Applying to University
In the Summer Term of Year 12, we offer a UCAS Information Evening for parents and students to find out how the university application process works. At this evening, we will discuss the UCAS process, Student Finance, and a representative from a local University will talk about how to make an application stand out. We also invite parents and students who have been through the process to share their experience.
The UCAS website provides some excellent links for parental information including the Parent Guide.
With over 50000 courses in 300 different institutions, the decision of which university course you choose is not one to be taken lightly. Along with the support you will receive from the tutoring team, the following information will provide advice to help you on your way.
There are may more subjects on offer at university than the pure academic subjects on offer at school. Try to find out all the variations of subjects that might be linked to your Level 3 subjects.
Consider where you would like to live - are you a person who likes cities or do you prefer the countryside? Would you like to be as far away from home as possible, or as close to home as possible? (Consider the cost of travelling to and from home). Some universities are based on a campus away from the city centre, with faculty buildings, library, shop, cafe and student accommodation all on site. Others are spread out in the city centre with shops, eateries and nightlife on the doorstep.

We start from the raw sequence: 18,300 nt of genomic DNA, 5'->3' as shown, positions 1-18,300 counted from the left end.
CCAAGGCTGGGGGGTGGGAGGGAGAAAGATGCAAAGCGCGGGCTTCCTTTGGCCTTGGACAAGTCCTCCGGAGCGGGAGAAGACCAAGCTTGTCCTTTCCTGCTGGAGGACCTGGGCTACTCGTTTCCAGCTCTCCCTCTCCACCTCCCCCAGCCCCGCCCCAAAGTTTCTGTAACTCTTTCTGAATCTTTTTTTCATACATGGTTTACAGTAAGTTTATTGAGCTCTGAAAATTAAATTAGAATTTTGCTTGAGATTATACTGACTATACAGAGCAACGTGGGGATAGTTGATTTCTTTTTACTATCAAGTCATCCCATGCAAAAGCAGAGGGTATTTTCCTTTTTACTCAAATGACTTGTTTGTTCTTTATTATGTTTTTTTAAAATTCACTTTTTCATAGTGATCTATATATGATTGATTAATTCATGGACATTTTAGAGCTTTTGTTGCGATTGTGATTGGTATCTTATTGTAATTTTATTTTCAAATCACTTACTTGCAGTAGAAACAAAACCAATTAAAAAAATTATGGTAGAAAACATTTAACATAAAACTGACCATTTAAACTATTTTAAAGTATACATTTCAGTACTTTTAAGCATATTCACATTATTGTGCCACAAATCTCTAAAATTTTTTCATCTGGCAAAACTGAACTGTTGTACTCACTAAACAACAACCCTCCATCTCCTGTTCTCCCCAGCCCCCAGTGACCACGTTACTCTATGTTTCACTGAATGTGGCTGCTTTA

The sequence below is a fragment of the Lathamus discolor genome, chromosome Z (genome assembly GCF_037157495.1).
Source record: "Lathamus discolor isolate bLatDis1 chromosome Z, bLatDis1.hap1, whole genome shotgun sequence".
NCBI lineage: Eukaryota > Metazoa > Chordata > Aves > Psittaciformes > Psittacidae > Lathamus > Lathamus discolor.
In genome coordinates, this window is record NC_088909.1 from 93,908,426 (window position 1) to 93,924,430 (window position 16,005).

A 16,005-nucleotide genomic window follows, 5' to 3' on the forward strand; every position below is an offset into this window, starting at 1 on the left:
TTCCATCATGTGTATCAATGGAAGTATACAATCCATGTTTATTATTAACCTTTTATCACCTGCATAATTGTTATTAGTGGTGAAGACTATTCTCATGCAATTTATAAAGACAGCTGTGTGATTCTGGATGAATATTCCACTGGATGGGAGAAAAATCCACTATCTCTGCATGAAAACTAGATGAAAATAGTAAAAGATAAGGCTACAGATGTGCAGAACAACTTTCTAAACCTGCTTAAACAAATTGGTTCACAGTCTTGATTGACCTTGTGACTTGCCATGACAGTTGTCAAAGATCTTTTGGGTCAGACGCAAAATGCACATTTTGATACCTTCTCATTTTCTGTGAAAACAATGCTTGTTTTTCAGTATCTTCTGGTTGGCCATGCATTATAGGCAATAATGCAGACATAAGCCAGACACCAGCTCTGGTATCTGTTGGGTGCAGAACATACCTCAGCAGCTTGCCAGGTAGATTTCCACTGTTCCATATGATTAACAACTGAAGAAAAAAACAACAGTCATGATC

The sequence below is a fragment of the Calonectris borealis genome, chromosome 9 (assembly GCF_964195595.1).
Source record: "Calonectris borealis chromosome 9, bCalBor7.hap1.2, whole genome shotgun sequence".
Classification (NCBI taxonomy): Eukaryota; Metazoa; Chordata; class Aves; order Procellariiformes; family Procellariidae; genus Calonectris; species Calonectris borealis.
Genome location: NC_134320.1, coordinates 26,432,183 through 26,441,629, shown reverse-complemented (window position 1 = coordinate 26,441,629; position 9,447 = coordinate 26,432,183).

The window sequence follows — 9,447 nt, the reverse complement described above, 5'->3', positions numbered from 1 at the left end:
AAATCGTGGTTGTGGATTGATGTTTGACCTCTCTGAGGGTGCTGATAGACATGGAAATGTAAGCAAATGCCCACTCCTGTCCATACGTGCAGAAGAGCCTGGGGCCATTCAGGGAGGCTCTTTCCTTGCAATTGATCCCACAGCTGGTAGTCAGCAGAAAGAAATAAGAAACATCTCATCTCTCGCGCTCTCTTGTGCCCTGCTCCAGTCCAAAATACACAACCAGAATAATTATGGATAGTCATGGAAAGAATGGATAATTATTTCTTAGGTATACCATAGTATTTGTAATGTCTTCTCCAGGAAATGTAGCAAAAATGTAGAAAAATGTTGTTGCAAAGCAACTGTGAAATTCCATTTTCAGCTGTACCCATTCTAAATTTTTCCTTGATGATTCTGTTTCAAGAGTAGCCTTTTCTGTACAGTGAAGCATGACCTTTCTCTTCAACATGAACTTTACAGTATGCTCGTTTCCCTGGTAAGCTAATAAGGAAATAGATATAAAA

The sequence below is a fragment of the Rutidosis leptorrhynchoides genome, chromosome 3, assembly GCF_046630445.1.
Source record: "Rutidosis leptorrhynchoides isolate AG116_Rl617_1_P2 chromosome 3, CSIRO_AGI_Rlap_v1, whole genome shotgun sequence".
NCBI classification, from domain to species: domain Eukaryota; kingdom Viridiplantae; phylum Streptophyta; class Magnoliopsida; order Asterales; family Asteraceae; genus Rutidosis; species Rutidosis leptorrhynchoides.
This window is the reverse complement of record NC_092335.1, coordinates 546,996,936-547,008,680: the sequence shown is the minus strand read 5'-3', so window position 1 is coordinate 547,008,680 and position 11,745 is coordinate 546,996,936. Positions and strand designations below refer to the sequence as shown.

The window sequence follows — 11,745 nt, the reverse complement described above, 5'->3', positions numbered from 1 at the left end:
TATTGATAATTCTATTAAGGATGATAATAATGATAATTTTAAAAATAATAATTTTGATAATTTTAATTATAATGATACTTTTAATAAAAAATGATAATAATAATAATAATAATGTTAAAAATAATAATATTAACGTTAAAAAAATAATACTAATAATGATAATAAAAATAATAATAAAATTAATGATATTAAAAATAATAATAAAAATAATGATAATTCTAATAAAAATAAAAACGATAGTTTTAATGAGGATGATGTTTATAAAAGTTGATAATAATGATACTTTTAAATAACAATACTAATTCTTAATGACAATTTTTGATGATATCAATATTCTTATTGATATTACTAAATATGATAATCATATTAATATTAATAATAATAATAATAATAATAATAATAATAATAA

Friends doing the same subject
Teachers of the subject
Yr13 students who have already made applications
Look at University prospectuses
There is a selection of University prospectuses for you to browse in the Careers Zone at the top of the stairs in 6th Form. You can also research courses on University websites and on ucas.com which has a wealth of extremely useful information.
Go on Visits
Many Universities and Colleges run Open Days during the summer. You don’t need to go to lots but choose those that you are most likely to apply to and check them out in person. It is surprising how strongly you may feel when you see a place. If you visit, record some comments for other Sixth Formers to read - share your knowledge.
You don’t need to have made decisions about where you want to study before you write your personal statement but you do need to be reasonably clear about what you want to study so that your personal statement reflects your interest in the subject. You also need to be aware of the differences in the ways a subject is taught at different institutions.